In today’s edition of The Straits Times, a letter by the Principal and CEO of Nanyang Polytechnic, Ms Jeanne Liew was published.[fbembed]https://www.facebook.com/TheStraitsTimes/posts/10153215251157115[/fbembed]
In the letter, Ms Liew advised students who were going to collect their O-level results today about the key differences between Junior Colleges (JCs) and Polytechnics (Poly) routes.
One key difference she highlighted was the different emphasis of each route.
“In JCs, there is more emphasis on understanding theoretical concepts while in polys, the emphasis is on building industry-relevant skills through applied learning.”
A key consideration she said would be the preferred learning style:
“Do you prefer a more academic mode of learning or a more applied, hands-on type of learning?”
Hands-on, applied learning of industry-relevant skills is the focus and hallmark of the SkillsFuture movement – something which has again been the talk of the town, because Singaporeans above the age of 25 will receive their SkillsFuture Credit activation letters by the end of this month (Jan 2016). So, this letter by Ms Jeanne Liew could not come at a better timing.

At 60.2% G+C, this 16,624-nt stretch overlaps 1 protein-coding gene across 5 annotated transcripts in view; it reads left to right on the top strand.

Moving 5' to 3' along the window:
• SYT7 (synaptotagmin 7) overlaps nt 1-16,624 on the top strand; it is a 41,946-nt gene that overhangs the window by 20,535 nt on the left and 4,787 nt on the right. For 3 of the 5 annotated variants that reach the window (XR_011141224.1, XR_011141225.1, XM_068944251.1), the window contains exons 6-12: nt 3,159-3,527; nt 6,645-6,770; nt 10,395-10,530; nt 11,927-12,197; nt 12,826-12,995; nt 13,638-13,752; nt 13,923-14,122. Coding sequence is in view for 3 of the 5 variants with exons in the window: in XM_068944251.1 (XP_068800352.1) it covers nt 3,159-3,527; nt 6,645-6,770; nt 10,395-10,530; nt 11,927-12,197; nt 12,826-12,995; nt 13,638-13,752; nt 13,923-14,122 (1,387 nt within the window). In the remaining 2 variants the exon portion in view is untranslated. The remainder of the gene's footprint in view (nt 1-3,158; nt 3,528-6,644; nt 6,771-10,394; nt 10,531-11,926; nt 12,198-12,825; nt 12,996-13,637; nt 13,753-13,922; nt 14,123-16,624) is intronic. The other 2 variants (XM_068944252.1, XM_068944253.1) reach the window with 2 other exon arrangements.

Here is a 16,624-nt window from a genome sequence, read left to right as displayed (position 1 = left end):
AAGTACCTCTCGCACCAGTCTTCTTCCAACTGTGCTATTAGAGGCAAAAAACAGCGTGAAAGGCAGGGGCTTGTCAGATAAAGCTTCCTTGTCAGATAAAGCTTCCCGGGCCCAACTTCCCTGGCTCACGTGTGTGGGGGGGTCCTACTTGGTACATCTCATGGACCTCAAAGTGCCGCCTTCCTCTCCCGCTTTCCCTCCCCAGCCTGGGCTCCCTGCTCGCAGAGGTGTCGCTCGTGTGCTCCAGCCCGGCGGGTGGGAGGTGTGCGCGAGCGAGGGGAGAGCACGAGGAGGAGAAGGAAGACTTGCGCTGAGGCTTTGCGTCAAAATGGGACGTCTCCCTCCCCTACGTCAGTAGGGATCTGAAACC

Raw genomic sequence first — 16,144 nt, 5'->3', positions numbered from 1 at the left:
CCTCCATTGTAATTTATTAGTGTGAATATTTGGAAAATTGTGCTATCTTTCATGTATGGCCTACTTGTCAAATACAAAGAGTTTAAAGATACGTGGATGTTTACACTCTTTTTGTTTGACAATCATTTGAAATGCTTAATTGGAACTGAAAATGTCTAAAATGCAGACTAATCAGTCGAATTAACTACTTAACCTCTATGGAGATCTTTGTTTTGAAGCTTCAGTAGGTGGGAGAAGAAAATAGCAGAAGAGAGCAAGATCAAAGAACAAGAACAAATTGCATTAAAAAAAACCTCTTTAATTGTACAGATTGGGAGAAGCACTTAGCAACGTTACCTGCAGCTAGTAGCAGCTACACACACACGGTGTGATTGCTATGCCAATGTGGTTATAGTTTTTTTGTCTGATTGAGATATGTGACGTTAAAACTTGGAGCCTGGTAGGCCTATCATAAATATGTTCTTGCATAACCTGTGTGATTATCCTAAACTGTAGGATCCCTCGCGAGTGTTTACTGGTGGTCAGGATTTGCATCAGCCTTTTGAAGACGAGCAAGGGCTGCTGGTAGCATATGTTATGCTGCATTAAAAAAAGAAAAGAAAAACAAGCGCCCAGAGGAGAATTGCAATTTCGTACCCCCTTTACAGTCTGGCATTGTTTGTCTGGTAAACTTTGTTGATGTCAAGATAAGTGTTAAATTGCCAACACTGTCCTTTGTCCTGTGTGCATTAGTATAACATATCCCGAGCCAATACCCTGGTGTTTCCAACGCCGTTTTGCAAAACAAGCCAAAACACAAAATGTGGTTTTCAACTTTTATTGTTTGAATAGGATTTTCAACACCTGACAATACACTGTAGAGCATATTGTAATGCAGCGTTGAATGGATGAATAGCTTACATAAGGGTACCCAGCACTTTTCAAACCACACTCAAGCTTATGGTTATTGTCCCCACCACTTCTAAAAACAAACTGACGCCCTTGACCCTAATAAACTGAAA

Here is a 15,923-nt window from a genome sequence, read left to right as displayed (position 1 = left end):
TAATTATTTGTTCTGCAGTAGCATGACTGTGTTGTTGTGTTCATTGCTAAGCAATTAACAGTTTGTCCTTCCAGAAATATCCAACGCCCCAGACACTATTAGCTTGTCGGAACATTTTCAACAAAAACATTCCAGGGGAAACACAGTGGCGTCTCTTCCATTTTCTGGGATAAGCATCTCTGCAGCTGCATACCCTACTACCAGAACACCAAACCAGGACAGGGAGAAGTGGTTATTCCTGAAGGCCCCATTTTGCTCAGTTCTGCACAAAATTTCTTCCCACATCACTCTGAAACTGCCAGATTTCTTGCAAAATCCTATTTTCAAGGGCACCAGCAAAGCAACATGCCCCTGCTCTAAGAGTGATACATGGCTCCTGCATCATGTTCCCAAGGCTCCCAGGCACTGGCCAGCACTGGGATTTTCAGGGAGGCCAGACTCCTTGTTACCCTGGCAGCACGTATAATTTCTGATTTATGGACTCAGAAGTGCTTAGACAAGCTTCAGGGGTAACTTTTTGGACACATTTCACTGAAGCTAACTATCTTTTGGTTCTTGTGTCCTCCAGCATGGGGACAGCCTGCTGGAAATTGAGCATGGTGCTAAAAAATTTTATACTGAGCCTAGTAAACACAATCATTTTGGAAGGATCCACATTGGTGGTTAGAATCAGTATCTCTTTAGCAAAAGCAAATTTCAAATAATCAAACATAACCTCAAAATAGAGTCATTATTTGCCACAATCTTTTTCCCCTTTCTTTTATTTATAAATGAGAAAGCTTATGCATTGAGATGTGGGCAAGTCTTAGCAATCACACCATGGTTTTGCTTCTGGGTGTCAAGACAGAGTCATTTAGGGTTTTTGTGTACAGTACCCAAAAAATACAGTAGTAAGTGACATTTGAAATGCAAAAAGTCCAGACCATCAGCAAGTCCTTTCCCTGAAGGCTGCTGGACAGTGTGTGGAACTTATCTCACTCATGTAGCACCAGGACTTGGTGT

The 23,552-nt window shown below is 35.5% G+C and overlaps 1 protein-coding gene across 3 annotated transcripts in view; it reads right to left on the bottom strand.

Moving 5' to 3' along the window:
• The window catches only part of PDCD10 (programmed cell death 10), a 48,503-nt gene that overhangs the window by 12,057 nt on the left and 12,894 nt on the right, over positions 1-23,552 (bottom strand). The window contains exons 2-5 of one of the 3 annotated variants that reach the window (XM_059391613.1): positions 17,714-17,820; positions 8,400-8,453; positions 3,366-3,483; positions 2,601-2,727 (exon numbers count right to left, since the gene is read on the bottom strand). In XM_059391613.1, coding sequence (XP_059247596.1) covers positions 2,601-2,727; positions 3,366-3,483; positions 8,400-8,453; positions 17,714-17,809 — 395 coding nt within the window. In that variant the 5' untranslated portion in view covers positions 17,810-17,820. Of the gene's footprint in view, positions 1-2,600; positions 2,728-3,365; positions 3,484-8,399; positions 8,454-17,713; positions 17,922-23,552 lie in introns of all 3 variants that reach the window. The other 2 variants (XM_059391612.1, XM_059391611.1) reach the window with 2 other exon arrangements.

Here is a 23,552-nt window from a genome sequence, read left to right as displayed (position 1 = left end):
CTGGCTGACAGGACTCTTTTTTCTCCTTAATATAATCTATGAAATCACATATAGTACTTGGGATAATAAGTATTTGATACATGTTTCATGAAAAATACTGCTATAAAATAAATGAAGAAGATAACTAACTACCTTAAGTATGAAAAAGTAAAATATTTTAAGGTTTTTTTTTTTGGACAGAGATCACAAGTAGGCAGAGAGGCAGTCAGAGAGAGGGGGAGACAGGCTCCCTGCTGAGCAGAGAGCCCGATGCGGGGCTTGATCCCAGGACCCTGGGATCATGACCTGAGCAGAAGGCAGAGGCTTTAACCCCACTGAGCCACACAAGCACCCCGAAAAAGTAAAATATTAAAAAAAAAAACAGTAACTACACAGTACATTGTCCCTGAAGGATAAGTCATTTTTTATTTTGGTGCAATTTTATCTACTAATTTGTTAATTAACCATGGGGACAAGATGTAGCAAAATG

In today’s economy, perhaps the best way to equip oneself with the right skills is through hands-on applied learning. This way, students – who are tomorrow’s workers – get to learn how to be employable. Getting the students to understand the importance of industry-relevant skills at a early age.
Of course, I’m not saying that going the JC route will not allow students to equip themselves with the right skills.
But as Ms Liew had said, if students have no specific career inclinations at present and would like to keep their options open, then students should consider the JC route.
In fact, as mentioned earlier, students should also consider their most comfortable and preferred learning style.
The JC route requires the learning of theoretical concepts which like hands-on applied learning, would also be needed for higher education.
Each route has their advantages and disadvantages, so students need to ponder over it and discuss with their parents, teachers and education and career guidance counsellors as Ms Liew rightly puts.
Students! Go for what you are good at and do your best!
“Remember that the future is what you make of it!”